Eat & Drink

Bacon without the pig inches closer to your breakfast

California-based Memphis Meats last year released a video of a young woman tasting a tiny meatball made from lab-grown muscle and prepared gourmet style. The smaller-than-a-golfball meatball cost $1,200.
California-based Memphis Meats last year released a video of a young woman tasting a tiny meatball made from lab-grown muscle and prepared gourmet style. The smaller-than-a-golfball meatball cost $1,200. Memphis Meats

What if you could take the pig out of the bacon?

We’re getting there. Slowly, but maybe surely.

This week, the path toward animal-free meat grew slightly clearer in a paper published in the journal Scientific Reports.

The findings feed the notion that in several years you may feast on a real burger — not tofu or some portobello stand-in, but real flesh — made without livestock.

Animal rights groups speak giddily about the prospect. Environmentalists cheer on the developments, imagining a hot dog with a far smaller carbon footprint. The meat industry says, essentially, bring it on.

“Kudos … to these innovative scientists,” said Janet Riley, a vice president of the American Meat Institute. “Imitation is the highest form of flattery.”

She also said important factors — particularly taste and cost — mean the livestock business isn’t quaking in its boots. So Missouri, seventh in U.S. pork production, and Kansas, third in American beef output, should feel no imminent economic threat.

Indeed, scientists still labor just to grow meat artificially. They’ve yet to tinker with its flavors, smells and mouth feel. Any product brought to market will have to battle an intuitive yuck factor along with the sort of concerns some consumers already foster about genetically modified crops.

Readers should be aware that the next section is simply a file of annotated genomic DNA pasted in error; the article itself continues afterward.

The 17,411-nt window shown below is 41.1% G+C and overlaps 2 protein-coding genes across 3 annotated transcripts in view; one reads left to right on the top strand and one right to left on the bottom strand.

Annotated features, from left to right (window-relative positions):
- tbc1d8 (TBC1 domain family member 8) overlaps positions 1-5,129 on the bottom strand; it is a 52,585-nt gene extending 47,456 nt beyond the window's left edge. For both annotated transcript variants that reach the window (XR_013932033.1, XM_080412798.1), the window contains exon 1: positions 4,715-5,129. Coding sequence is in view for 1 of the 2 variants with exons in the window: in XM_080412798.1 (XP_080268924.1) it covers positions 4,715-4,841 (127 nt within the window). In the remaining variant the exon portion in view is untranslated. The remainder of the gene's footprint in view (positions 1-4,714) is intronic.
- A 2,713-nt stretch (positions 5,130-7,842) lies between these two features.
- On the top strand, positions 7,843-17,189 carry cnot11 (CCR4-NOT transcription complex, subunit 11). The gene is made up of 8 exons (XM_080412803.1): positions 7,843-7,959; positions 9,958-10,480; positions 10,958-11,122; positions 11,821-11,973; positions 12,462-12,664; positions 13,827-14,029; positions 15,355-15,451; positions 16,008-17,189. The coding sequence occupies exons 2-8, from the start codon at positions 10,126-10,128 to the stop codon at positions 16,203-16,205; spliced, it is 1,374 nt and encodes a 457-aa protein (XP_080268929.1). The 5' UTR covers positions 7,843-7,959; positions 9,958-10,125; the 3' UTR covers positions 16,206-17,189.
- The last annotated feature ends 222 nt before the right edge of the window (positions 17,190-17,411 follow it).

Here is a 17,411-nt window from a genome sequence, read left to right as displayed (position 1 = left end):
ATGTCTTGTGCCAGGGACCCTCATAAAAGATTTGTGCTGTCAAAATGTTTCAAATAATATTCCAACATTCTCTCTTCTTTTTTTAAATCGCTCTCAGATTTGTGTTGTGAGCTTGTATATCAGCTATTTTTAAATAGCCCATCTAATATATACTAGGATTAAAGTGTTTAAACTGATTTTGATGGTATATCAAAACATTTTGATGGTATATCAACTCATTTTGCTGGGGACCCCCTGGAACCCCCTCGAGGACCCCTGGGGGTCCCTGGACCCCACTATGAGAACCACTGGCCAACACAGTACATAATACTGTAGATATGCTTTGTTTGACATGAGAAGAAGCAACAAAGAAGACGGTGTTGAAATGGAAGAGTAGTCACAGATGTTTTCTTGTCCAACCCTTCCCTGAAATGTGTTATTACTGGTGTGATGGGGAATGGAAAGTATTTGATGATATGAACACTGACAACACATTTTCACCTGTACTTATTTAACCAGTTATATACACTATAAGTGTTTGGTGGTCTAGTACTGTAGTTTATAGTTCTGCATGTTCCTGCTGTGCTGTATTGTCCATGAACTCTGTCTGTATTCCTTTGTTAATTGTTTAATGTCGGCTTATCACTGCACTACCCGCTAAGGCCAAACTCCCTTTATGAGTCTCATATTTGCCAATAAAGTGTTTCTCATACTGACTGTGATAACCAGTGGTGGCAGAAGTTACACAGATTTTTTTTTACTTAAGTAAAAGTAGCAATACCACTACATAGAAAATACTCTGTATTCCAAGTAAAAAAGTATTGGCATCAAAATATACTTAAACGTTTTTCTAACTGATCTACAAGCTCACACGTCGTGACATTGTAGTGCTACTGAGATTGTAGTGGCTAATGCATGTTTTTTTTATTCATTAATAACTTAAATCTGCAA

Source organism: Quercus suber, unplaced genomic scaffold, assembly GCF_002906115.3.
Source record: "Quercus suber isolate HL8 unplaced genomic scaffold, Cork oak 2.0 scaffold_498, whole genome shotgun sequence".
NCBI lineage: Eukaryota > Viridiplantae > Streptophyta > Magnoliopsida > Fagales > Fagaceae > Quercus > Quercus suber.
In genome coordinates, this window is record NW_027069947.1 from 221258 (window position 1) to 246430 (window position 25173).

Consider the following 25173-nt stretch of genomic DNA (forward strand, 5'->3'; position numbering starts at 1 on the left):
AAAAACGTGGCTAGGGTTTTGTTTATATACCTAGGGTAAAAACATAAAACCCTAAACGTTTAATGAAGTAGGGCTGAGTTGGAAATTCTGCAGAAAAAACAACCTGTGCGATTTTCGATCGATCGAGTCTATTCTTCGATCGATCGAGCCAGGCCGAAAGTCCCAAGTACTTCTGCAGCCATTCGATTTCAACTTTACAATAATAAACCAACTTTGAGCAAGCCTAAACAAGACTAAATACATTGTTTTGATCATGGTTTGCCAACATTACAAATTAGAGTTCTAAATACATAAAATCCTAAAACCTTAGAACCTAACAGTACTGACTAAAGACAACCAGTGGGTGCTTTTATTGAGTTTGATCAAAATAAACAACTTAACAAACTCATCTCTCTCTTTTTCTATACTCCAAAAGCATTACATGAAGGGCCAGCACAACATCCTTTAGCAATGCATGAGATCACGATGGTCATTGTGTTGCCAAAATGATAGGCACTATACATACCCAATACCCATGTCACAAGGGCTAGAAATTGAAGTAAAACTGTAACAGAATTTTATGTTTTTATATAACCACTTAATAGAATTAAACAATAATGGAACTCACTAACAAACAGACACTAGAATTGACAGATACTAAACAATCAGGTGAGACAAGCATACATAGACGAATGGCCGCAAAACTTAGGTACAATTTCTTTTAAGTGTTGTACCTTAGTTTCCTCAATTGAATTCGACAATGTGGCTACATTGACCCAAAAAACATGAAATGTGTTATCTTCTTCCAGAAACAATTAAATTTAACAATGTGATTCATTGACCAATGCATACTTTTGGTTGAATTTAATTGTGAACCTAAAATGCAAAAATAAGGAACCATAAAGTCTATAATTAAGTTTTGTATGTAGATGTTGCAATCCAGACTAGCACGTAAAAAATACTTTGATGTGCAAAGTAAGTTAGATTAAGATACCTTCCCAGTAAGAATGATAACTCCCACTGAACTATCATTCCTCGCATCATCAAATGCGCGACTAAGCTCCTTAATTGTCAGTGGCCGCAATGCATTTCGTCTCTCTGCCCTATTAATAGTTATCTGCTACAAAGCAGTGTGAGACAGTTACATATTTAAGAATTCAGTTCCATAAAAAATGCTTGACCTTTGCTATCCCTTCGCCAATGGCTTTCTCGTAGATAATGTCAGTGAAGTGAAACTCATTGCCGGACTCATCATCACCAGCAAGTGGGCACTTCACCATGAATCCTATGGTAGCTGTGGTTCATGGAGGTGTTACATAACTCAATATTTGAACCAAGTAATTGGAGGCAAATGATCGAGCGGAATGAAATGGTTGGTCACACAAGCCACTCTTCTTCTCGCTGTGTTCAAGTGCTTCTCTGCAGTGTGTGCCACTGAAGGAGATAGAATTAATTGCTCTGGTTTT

Researchers agree the first ground-meat versions to come to market in the next five or 10 years will cost more than ordinary prime cuts — marketed to people who refuse to eat anything with a face either out of concern for animal treatment or the environment.

Over time, they hope, a new meat industry might invent ways to manufacture muscle tissue that’s actually cheaper than raising animals. After all, livestock waste so many calories growing bones, organs, hooves and beaks.

Today, for instance, it takes about 16 pounds of grain to produce one pound of meat. If you’re growing only muscle tissue, and maybe a little fat for flavor and moisture, a pound of raw material might net nearly a pound of meat. Someday.

“It’s probably going to be some years yet before cultured meat is available for consumers,” said Erin Kim, a spokeswoman for New Harvest. The research institute funds research into “cell agriculture” to make milk, meat, eggs, leather and such without animals. “More scientific advances are coming all the time.”

The article published this week by researchers, including one current and one former member of the University of Missouri faculty, showed two advances working with pig cells. Coupled with mounting scientific and production breakthroughs elsewhere, the techniques could ultimately bring Jetsons-style meat to market.

First, the scientists transformed adult tissue cells taken from livestock into a pluripotent state, meaning they can be tweaked to grow into muscle good for frying, grilling or baking. Seizing the destiny of pluripotent cells also provides starter material that could theoretically reproduce endlessly in a way adult cells used in past lab-grown-meat experiments could not.